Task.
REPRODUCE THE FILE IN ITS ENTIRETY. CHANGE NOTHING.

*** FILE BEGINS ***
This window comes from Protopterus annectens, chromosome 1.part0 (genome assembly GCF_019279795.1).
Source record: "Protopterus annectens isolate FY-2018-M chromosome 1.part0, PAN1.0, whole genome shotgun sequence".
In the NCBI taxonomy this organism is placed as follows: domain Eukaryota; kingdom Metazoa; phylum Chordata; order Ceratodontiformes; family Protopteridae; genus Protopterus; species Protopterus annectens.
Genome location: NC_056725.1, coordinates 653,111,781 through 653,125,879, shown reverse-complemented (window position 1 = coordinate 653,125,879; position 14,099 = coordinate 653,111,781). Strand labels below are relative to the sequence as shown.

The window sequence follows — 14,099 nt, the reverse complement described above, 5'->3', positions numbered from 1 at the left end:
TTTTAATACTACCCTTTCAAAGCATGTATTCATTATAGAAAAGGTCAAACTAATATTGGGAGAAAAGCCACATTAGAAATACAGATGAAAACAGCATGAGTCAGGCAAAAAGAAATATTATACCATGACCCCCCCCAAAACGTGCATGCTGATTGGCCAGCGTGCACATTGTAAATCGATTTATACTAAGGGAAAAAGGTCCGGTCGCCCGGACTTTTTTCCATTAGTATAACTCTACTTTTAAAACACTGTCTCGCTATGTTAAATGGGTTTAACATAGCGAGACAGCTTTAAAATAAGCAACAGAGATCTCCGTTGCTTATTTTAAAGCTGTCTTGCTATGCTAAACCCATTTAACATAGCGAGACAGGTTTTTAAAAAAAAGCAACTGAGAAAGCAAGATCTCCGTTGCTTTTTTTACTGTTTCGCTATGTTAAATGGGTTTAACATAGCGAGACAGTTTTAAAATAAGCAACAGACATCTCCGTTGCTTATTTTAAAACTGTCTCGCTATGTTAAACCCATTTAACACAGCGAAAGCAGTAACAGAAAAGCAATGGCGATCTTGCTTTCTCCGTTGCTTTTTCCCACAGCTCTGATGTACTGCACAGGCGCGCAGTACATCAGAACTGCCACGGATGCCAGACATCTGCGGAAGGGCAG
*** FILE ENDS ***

This window comes from Protopterus annectens, chromosome 1.part0 (genome assembly GCF_019279795.1).
Source record: "Protopterus annectens isolate FY-2018-M chromosome 1.part0, PAN1.0, whole genome shotgun sequence".
In the NCBI taxonomy this organism is placed as follows: domain Eukaryota; kingdom Metazoa; phylum Chordata; order Ceratodontiformes; family Protopteridae; genus Protopterus; species Protopterus annectens.
Genome location: NC_056725.1, coordinates 653,111,781 through 653,125,879, shown reverse-complemented (window position 1 = coordinate 653,125,879; position 14,099 = coordinate 653,111,781). Strand labels below are relative to the sequence as shown.

The window sequence follows — 14,099 nt, the reverse complement described above, 5'->3', positions numbered from 1 at the left end:
TTTTAATACTACCCTTTCAAAGCATGTATTCATTATAGAAAAGGTCAAACTAATATTGGGAGAAAAGCCACATTAGAAATACAGATGAAAACAGCATGAGTCAGGCAAAAAGAAATATTATACCATGACCCCCCCCAAAACGTGCATGCTGATTGGCCAGCGTGCACATTGTAAATCGATTTATACTAAGGGAAAAAGGTCCGGTCGCCCGGACTTTTTTCCATTAGTATAACTCTACTTTTAAAACACTGTCTCGCTATGTTAAATGGGTTTAACATAGCGAGACAGCTTTAAAATAAGCAACAGAGATCTCCGTTGCTTATTTTAAAGCTGTCTTGCTATGCTAAACCCATTTAACATAGCGAGACAGGTTTTTAAAAAAAAGCAACTGAGAAAGCAAGATCTCCGTTGCTTTTTTTACTGTTTCGCTATGTTAAATGGGTTTAACATAGCGAGACAGTTTTAAAATAAGCAACAGACATCTCCGTTGCTTATTTTAAAACTGTCTCGCTATGTTAAACCCATTTAACACAGCGAAAGCAGTAACAGAAAAGCAATGGCGATCTTGCTTTCTCCGTTGCTTTTTCCCACAGCTCTGATGTACTGCACAGGCGCGCAGTACATCAGAACTGCCACGGATGCCAGACATCTGCGGAAGGGCAG